IOP Publishing

+44 (0)117 929 7481

Request Information

Physics World special issue: Quantum frontiers

Peering into an ever weirder world

Physics World special issue: Quantum frontiers 2014

Download this special issue of Physics World, which is devoted to some of the most interesting cutting-edge work at the frontiers of quantum physics.

The cover was specially commissioned by Physics Worldin the style of pop artist Roy Lichtenstein, and shows Alice and Bob (the names given by convention to those sending and receiving quantum signals) peering into an ever-weirder quantum world. The illustration echoes a similar image that graced the cover of the last special issue on quantum physics exactly 15 years ago this month. That one was also commissioned by Physics World and was voted in 2008 by Physics World readers as one of our favourite covers of all time.

  • Read about the fascinating new paradigm of “weak measurement”.
  • Find out how quantum physics is being applied to biology.
  • See how cold atoms can be used to simulate the quantum world.
  • Learn how entanglement can be used for secure satellite communication.
  • Explore the impact of quantum physics on popular culture.

Find out more by downloading your free PDF copy of the March 2013 special issue of Physics World on quantum physics.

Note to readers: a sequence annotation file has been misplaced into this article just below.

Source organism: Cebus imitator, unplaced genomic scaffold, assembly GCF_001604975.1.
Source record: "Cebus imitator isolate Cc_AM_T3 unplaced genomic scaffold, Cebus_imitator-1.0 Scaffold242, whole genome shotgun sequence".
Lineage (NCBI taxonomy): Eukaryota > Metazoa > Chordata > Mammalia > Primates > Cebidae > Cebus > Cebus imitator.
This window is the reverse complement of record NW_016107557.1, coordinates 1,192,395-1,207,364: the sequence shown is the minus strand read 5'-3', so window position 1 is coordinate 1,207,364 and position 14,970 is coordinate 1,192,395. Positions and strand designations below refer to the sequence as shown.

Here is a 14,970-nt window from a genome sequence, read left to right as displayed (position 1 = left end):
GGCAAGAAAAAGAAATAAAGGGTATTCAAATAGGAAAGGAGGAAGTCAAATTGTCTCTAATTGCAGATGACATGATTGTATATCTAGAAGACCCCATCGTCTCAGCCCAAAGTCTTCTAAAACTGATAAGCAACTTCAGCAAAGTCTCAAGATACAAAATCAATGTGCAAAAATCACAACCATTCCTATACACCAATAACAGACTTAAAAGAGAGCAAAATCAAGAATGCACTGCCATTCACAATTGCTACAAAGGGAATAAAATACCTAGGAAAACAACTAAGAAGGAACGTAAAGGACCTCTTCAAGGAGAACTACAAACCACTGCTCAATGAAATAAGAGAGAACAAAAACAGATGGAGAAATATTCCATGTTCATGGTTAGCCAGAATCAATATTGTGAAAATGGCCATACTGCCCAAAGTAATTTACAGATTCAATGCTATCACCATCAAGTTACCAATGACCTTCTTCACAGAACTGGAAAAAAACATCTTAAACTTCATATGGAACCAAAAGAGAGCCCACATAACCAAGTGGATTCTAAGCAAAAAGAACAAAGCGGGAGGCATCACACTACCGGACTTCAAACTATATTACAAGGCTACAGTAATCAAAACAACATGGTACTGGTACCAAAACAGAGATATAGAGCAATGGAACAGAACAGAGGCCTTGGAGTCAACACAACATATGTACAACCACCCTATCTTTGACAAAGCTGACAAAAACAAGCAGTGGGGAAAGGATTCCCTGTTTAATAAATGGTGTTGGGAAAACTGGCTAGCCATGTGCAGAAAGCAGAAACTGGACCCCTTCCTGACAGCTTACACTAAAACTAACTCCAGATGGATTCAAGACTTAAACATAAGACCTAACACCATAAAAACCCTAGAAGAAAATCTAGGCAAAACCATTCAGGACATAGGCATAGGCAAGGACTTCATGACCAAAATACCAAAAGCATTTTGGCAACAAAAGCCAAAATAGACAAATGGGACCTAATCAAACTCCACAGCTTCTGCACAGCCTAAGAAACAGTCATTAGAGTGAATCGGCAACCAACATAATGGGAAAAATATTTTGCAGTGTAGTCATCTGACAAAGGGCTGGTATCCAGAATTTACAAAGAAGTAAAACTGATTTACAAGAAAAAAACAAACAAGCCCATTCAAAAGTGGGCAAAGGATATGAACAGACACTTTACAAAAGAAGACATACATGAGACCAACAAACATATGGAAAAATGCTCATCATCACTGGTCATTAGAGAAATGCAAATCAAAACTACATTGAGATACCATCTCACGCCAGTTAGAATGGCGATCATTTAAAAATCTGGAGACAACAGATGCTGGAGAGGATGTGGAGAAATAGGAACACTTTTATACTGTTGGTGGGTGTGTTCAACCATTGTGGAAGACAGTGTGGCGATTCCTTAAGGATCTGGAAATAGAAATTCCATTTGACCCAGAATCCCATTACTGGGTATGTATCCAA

What’s new

  • Stretch the new flex for programmable rubber keyboard

    News | 25 Nov 2015

    Scientists at the University of Auckland have developed a soft, flexible, stretchable keyboard using a type of rubber known as a dielectric elastomer.

  • Exploring the physics of a chocolate fountain

    News | 25 Nov 2015

    A mathematics student has worked out the secrets of how chocolate behaves in a chocolate fountain, answering the age-old question of why the falling 'curtain' of chocolate surprisingly pulls inwards rather than going straight downwards.

  • 3-D printed ‘building blocks’ of life

    News | 4 Nov 2015

    Scientists have developed a 3-D printing method capable of producing highly uniform ‘blocks’ of embryonic stem cells.

  • In this month’s Physics World: Extremes…

    News | 30 Oct 2015

    Physicists, in fact all of us, love extremes. We’re captivated by the search for the longest, highest, quickest, smallest or brightest. There’s something intrinsically appealing about pushing boundaries to break records and establish new limits for what’s physically possible.

  • Pwnov15cover 500

    Physics World November 2015

    News | 30 Oct 2015

    Extremes in physics: Toughest lifeforms, strongest magnets, blackest materials

Search all our content